The terror from Gaza, Libya and even 9/11 are all linked by one thing: they were
made possible by Western analysts and leaders who relied on wishful
Each case shows how naïve/inept/corrupt leaders were were
joined by an entire class of media watchdogs, who became lapdogs curled up at
The leaders and the media analysts felt that the terror
threat was not so great, and they pretended there was no danger rather than
imagining ways to meet the danger.
That is what happened in Libya this
year. That is what took place in Gaza in 2005 and thereafter. That is what
happened to the US before 9/11.
For political reasons, the 9/11
Commission was exceedingly muted in its findings, but its clearest indictment is
that US leaders, particularly the Clinton administration, did not exercise
imagination in the face of growing Arab-Islamic terror in the 1990s.
the first Bush administration (1989-1992) and the second Bush administration
(the first eight months of 2001) were also remiss, but it was the Clinton
Justice Department, for example, that had all kinds of rules that prevented the
CIA and FBI from pooling data and working together.
It was the Clinton
team that imposed rules against airlines using “profiling” to screen passengers,
and Clinton appointees at the CIA such as John Deutch and George Tenet oversaw
the castration of American intelligence overseas. Talented agents resigned in
droves, rather than serve under the new bureaucrats.
Budgets for CIA
operations were cut back, and few agents with knowledge of foreign languages
(especially Arabic, Persian and Urdu) were put in the field.
that Clinton rarely saw his CIA or FBI directors is testimony to the low
priority he gave to intelligence gathering.
There was a joke about
Clinton’s first CIA director, Jim Woolsey, that, in retrospect, seems
particularly eerie: in order to get to see Clinton, it was said, Woolsey would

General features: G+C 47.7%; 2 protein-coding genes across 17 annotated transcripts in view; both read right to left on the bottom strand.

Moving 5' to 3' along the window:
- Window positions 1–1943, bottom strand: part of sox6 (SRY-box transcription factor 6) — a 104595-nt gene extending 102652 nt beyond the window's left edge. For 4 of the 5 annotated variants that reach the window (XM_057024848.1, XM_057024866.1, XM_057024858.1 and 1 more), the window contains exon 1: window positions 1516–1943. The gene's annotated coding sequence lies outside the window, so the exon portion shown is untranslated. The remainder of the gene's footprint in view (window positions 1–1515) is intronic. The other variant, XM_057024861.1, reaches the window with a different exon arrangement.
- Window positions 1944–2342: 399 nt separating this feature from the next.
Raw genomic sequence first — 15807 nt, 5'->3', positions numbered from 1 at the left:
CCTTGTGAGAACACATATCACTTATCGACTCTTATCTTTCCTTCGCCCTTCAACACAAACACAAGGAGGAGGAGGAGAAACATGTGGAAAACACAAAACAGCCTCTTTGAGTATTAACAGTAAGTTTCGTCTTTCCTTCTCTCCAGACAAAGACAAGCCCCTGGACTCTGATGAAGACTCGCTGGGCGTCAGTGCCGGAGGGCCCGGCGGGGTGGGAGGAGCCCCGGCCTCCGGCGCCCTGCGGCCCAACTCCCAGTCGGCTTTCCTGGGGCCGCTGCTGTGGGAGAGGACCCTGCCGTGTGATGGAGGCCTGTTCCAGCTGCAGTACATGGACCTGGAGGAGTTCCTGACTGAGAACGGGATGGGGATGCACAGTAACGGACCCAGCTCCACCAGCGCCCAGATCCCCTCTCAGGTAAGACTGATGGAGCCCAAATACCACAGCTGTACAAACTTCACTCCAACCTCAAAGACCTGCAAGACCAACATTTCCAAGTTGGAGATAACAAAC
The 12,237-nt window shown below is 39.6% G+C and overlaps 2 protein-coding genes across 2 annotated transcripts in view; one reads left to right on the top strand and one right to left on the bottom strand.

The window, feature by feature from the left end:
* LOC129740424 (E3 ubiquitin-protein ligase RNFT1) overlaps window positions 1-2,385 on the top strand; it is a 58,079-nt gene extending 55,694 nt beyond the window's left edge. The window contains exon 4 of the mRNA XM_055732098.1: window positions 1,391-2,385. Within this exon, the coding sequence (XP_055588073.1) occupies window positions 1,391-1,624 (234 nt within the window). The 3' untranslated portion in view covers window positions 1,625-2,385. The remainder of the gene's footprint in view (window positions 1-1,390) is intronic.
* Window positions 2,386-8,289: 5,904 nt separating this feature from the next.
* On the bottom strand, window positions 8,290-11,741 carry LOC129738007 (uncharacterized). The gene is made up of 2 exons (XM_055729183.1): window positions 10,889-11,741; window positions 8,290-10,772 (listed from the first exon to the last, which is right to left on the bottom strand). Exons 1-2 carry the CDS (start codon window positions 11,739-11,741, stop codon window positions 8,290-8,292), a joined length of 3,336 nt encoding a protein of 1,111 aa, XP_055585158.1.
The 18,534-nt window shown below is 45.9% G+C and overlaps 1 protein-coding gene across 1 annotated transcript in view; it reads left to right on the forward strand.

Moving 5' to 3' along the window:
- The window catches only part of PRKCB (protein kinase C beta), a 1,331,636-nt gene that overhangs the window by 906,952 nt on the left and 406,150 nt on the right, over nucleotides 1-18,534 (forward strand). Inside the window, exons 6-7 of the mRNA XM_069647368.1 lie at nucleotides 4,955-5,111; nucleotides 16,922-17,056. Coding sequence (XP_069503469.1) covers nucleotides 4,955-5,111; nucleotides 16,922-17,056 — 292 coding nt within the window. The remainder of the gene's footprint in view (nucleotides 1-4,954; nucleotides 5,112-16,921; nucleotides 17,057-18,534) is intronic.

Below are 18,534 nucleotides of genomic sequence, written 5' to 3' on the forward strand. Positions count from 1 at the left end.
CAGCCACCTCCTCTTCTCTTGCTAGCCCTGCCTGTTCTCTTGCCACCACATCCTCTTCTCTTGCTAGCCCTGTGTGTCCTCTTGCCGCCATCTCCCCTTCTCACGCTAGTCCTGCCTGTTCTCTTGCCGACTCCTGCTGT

have to crash his plane into the White House.
Legend says Ariel Sharon
was a great fighter of Arab terror, but the truth is not as kind. Sharon’s
decision to evict almost 10,000 Israeli citizens and all Israeli forces from
Gaza – without any written or oral agreement with any Arab party – simply does
not make (and never made) any strategic sense.
But it made political
Sharon feared losing critical backing from Israeli financiers and
industrialists who liked Ami Ayalon, another former general, who pushed “The
Geneva Initiative” for talks with the Palestinians.
Sharon’s Gaza Plan
kept them in Sharon’s corner.
Sharon also faced a serious legal threat of
prosecution over various questionable money transfers, but knew no
attorney-general and no supreme court would demand an indictment right in the
middle of delicate “peace moves.”
For its part, Israel’s press
deliberately covered up for Sharon. David Landau, an exeditor at Haaretz,
admitted he and colleagues buried anti- Sharon news to keep him in power.
[Landau made these comments many times, but I heard them when we both briefed
students from George Mason University.] Amnon Abramovitz, the leading
commentator at Channel 2 TV, and Nahum Barnea, the most important writer at
Yediot Aharonot, did the same, leading their colleagues to protect
Abramovitz actually coined a special Hebrew term to describe the
media’s protection of Sharon.
For them Sharon was an “etrog” – the
special citron fruit proffered on Succot. The etrog is swaddled in protective